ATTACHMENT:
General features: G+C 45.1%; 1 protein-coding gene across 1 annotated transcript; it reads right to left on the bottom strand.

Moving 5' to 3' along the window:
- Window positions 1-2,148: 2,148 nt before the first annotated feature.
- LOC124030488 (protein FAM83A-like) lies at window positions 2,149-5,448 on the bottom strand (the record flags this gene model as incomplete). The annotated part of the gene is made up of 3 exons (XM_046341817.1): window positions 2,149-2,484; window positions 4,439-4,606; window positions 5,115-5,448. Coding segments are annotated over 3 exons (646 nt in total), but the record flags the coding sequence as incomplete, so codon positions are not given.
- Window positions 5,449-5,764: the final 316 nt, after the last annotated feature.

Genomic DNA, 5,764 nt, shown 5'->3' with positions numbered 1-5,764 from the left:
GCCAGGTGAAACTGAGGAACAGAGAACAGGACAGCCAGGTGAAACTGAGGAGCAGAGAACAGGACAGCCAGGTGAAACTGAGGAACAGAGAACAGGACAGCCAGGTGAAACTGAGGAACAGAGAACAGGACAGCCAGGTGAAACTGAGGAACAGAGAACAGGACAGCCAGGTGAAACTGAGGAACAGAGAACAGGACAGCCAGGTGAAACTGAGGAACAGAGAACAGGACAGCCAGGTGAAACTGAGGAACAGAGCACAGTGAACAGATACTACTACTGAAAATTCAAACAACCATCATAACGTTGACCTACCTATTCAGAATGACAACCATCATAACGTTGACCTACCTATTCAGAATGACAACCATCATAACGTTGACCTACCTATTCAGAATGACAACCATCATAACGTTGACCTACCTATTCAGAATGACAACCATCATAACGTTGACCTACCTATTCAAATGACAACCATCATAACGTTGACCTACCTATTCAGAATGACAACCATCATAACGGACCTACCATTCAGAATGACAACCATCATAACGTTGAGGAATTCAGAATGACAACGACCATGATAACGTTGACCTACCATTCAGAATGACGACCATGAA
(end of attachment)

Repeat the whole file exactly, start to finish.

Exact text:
General features: G+C 45.1%; 1 protein-coding gene across 1 annotated transcript; it reads right to left on the bottom strand.

Moving 5' to 3' along the window:
- Window positions 1-2,148: 2,148 nt before the first annotated feature.
- LOC124030488 (protein FAM83A-like) lies at window positions 2,149-5,448 on the bottom strand (the record flags this gene model as incomplete). The annotated part of the gene is made up of 3 exons (XM_046341817.1): window positions 2,149-2,484; window positions 4,439-4,606; window positions 5,115-5,448. Coding segments are annotated over 3 exons (646 nt in total), but the record flags the coding sequence as incomplete, so codon positions are not given.
- Window positions 5,449-5,764: the final 316 nt, after the last annotated feature.

Genomic DNA, 5,764 nt, shown 5'->3' with positions numbered 1-5,764 from the left:
GCCAGGTGAAACTGAGGAACAGAGAACAGGACAGCCAGGTGAAACTGAGGAGCAGAGAACAGGACAGCCAGGTGAAACTGAGGAACAGAGAACAGGACAGCCAGGTGAAACTGAGGAACAGAGAACAGGACAGCCAGGTGAAACTGAGGAACAGAGAACAGGACAGCCAGGTGAAACTGAGGAACAGAGAACAGGACAGCCAGGTGAAACTGAGGAACAGAGAACAGGACAGCCAGGTGAAACTGAGGAACAGAGCACAGTGAACAGATACTACTACTGAAAATTCAAACAACCATCATAACGTTGACCTACCTATTCAGAATGACAACCATCATAACGTTGACCTACCTATTCAGAATGACAACCATCATAACGTTGACCTACCTATTCAGAATGACAACCATCATAACGTTGACCTACCTATTCAGAATGACAACCATCATAACGTTGACCTACCTATTCAAATGACAACCATCATAACGTTGACCTACCTATTCAGAATGACAACCATCATAACGGACCTACCATTCAGAATGACAACCATCATAACGTTGAGGAATTCAGAATGACAACGACCATGATAACGTTGACCTACCATTCAGAATGACGACCATGAA